November 13, 2018

Charlotte High School Shows Success through Multiple Measures

Dr. Bill Barnes,
CHS, CEMC, CPSPS Principal

There is no doubt that schools are complex organizations with many pressures, both internal and external. Those inside the system, like the administrators, teachers, staff, board members, students, and parents, have goals and ideas about how the school should work, while those outside of the system, like alumni and community members, have goals for the school as well, often informed by their own past experiences, interactions with those currently working or learning in the school, or what they hear from others out in the community. Layered on top of these dynamics are the goals of the state department and legislature, who provide funding, set rules and regulations, and hold school districts accountable. With all of these ideas about what a school should be, it can be tough to determine how well a school is performing, because different people focus on different things, based on their perspectives. Regardless of one’s perspective, though, it is undeniable that multiple points of data show that Charlotte High School is in a mode of constant improvement, and it is currently experiencing high levels of success.

One measure of success is student achievement, which can be measured in multiple ways. In 2017-2018, for example, CHS students earned an astonishing 1362 college credits through dual enrollment, college courses offered on site, the career tech center through LCC and Eaton RESA, and Advanced Placement courses. That is nearly 800 more than were earned in 2014-2015! In addition, this year’s senior class gained 162 points from the PSAT 9 as freshmen to the SAT as juniors. The average growth across the state was only 133 points. And, while the state average on the SAT from 2017 to 2018 dropped by 7 points, CHS’s average remained the same.

However, although test scores and college credit is one measure of growth, they do not paint a complete picture of a school. How people feel about CHS is important to examine as well. In a recent parent survey, it was revealed that 80.1% of parents feel positive or very positive about CHS, only 2.99% feel negative about it, and 0.00% feel very negative. Similarly, 84.85% of parents feel positive or very positive about the administrators, 80.6% feel positive or very positive about the teachers, and 87.5% feel that way about the support staff. In addition, CHS is a Level 1 Marzano Research Laboratory High Reliability School, which means that based on student, staff, parent survey results, stakeholders feel that it is a safe, orderly, and collaborative environment, and there is ample evidence to support that opinion. At the end of the 2017-2018 school year, only seven schools in Michigan had achieved that distinction.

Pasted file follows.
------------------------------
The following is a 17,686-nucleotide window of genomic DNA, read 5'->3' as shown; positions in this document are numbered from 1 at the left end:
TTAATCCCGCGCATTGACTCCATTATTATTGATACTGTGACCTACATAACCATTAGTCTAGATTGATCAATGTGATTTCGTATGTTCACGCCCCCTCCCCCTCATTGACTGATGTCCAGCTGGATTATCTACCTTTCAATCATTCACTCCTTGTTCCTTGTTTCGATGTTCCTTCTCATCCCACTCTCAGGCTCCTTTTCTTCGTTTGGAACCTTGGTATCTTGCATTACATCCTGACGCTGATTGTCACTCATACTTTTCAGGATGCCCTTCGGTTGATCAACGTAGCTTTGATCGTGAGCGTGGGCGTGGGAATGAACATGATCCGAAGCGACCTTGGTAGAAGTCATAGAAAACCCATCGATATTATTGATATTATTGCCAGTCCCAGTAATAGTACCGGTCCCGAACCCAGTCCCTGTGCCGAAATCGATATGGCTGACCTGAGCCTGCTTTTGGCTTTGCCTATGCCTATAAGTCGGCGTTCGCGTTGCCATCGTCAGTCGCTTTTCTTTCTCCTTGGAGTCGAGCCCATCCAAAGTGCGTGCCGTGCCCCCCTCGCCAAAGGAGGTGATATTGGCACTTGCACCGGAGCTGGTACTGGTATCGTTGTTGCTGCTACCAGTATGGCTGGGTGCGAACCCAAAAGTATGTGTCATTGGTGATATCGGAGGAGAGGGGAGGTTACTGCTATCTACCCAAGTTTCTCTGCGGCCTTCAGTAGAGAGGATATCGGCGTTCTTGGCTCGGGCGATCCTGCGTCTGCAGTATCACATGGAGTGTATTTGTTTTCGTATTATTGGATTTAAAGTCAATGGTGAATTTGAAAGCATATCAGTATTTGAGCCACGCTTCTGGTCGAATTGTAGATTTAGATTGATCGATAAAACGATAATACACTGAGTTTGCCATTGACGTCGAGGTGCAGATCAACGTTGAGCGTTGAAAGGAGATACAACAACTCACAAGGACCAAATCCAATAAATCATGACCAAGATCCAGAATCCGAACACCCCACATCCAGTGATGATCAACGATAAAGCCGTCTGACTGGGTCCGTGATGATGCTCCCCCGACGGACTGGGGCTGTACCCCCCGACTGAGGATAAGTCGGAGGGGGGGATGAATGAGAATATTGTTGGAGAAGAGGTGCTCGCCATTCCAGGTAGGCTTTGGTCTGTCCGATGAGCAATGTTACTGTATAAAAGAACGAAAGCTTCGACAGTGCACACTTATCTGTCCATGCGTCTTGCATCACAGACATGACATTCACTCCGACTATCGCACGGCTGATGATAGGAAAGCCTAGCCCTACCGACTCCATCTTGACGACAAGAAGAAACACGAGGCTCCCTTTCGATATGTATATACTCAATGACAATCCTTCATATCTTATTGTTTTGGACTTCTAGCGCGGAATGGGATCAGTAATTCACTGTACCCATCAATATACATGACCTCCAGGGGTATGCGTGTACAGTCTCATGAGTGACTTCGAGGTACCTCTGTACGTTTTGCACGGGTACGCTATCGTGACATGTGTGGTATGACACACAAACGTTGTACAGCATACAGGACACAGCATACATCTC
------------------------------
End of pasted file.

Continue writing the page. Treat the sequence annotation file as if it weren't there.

Extracurricular activities are important to consider, too, and CHS is strong in these areas. All anyone needs to do is attend a band or choir concert to understand the strength of the arts programs, as year in and year out the bands and choirs earn top ratings at festivals. CHS’s drum major, Ryan Klann, was chosen from nearly 800 of the country’s best high school drum majors to lead the Macy’s All Star Band in the Thanksgiving Day parade. When it comes to other clubs and organizations, CHS is succeeding as well, as Kirsten Langmaak was just crowned national dairy handling champion through the FFA. CHS also has strong athletics programs, as every fall, winter, and spring season, CHS athletes and teams compete for state championships in sports like cross country, bowling, cheerleading, track, golf, and wrestling. The Flight Club is recognized state wide and has served as a model for other schools to follow, and numerous service related clubs perform hundreds of hours of community service every year.

The work of a school is never done. There are always areas for improvement, areas of need, and methods for doing things in better ways to meet the needs of students. But, the measure of success of a school needs to be focused on its growth, and as the evidence points out, CHS is a high school on the rise. There are countless other small and large points of pride around CHS, and they are too numerous to name in one guest column. Yet, even based on these few examples, it is clear that academics, perceptions, and extracurricular activities are all trending in a positive direction, setting CHS apart as a scholastic leader in the area, county, and state.

Go Orioles! Oriole Pride!